ARLINGTON -- Michael Young is going to play with a hairline fracture in the tip of the ring finger on his left hand.
There may be some pain and discomfort, but he prefers that to going on the disabled list, and he was back in the Rangers' lineup on Saturday night.
"It's business as usual," Young said before the game. "It's a clean crack, I just need to gut it out and keep playing. It will heal itself. It's just a matter of how much pain I can take."
Young injured the finger while lifting weights after Thursday's game. He said he dropped a 45-pound weight on the finger.
"Just smashed it," Young said.
Young tried to take batting practice on Friday, but the pain was too much. An X-ray revealed the fracture and Young missed Friday's game against the Rays. But he was able to take batting practice on Saturday and said the finger was much better.
"We talked about the options," Young said. "They said it will hurt for about 20 days before it heals. Obviously that's the amount of time for a guy on the disabled list, but I told them that's not an option. So it's a matter of how much pain I can tolerate. I just want to make sure I can do everything baseball-wise.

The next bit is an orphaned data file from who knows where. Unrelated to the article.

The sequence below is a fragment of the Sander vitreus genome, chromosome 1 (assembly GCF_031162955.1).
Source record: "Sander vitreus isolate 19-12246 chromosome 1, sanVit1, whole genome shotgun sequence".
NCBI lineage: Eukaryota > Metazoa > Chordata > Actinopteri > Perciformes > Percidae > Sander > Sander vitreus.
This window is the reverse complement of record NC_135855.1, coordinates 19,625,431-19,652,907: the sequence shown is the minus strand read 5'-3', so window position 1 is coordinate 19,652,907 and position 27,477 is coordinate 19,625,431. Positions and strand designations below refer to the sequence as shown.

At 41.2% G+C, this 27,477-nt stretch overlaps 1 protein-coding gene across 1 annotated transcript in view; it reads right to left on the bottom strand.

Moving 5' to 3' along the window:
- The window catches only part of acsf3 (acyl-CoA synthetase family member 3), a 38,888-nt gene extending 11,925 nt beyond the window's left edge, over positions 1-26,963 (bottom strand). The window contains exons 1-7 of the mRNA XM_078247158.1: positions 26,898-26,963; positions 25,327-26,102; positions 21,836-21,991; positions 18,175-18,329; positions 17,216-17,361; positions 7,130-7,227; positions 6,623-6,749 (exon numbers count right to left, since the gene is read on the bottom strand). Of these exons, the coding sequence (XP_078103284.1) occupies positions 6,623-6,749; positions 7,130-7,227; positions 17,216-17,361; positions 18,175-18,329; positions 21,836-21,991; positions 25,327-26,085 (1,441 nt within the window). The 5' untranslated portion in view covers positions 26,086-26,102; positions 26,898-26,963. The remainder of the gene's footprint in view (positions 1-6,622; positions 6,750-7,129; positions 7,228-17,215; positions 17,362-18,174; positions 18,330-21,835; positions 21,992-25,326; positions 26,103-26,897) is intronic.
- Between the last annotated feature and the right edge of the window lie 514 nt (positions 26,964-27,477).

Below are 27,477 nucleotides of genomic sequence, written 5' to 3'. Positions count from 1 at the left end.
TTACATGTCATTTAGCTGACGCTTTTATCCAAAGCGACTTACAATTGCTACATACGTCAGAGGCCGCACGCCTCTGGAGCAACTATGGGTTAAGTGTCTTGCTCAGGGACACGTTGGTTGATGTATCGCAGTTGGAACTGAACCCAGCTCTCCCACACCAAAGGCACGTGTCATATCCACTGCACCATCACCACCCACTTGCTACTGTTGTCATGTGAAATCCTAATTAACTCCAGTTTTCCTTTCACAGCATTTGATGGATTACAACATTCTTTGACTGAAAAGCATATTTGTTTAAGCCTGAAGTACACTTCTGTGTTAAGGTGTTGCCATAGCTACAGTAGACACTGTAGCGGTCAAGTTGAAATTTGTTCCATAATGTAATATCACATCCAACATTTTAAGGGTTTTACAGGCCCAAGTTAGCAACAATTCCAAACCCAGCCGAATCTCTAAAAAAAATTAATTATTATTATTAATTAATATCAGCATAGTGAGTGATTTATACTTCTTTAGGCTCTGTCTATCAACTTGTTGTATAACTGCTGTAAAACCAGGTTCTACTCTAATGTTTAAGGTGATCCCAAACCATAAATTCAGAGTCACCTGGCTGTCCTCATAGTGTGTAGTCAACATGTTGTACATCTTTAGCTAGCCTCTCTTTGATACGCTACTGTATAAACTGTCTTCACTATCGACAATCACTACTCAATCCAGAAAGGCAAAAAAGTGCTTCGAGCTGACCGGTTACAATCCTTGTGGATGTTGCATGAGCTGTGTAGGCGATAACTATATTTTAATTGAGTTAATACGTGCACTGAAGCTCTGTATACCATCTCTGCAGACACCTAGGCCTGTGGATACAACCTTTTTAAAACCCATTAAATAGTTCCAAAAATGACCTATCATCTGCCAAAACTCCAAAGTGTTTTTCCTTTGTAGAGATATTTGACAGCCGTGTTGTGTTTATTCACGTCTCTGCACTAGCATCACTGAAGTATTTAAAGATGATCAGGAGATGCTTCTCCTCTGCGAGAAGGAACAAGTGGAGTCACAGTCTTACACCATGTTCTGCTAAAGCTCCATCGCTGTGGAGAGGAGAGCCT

"During the course of your career or the season you are going to have something pop up physically. So you deal with it mentally and get past it. I'm sure I'll get through this and play well. I'm sure I'm not the only one who has to deal with something like this."
Young has been playing well. He took a 21-game hitting streak into Saturday's game, the longest in the Majors this season. It's tied for the fifth longest in club history, seven behind the record set by Gabe Kapler in 2000. Young is second on the list with a 25-game hitting streak in 2005.
Young said he had a similar injury on his other hand in 2001 when he was a rookie and was able to play through it. He has never been on the disabled list in his career.
"If anybody can pull it off, Michael will be the one," manager Ron Washington said.
T.R. Sullivan is a reporter for MLB.com. This story was not subject to the approval of Major League Baseball or its clubs.